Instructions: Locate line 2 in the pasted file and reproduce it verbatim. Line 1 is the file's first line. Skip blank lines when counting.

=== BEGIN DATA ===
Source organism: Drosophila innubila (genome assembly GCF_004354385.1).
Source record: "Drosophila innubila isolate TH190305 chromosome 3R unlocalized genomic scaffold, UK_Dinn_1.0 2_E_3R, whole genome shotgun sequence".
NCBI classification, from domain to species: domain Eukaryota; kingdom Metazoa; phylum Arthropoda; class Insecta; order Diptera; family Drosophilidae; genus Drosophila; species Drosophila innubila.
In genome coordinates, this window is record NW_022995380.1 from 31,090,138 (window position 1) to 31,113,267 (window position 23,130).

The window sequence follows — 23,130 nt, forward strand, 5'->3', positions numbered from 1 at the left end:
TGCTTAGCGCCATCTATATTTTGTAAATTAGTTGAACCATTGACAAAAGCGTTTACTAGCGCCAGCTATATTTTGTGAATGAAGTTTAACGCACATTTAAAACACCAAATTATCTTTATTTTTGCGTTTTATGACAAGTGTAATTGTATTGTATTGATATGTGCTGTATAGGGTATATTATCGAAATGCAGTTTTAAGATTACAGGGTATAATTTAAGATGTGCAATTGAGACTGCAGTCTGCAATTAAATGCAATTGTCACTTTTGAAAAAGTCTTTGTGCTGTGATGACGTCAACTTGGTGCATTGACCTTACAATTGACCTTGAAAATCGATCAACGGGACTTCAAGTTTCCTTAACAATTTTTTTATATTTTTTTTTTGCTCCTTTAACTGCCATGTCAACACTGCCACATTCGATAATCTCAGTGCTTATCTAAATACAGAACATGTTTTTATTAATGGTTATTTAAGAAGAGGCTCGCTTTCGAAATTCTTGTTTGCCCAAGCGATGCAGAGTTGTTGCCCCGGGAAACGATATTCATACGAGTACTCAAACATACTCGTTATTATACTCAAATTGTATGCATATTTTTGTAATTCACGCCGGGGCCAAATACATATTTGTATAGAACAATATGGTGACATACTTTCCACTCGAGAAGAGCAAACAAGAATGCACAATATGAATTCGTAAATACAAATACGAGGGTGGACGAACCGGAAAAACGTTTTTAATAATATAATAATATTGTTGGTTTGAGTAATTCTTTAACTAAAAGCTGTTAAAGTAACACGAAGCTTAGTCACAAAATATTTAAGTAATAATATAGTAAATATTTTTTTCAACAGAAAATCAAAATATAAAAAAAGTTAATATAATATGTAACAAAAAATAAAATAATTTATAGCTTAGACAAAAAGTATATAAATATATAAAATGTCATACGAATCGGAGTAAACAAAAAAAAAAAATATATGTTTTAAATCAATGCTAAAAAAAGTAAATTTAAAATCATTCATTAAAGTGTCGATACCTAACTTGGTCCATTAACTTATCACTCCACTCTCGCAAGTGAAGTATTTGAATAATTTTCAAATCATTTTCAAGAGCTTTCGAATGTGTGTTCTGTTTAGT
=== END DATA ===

Source record: "Drosophila innubila isolate TH190305 chromosome 3R unlocalized genomic scaffold, UK_Dinn_1.0 2_E_3R, whole genome shotgun sequence".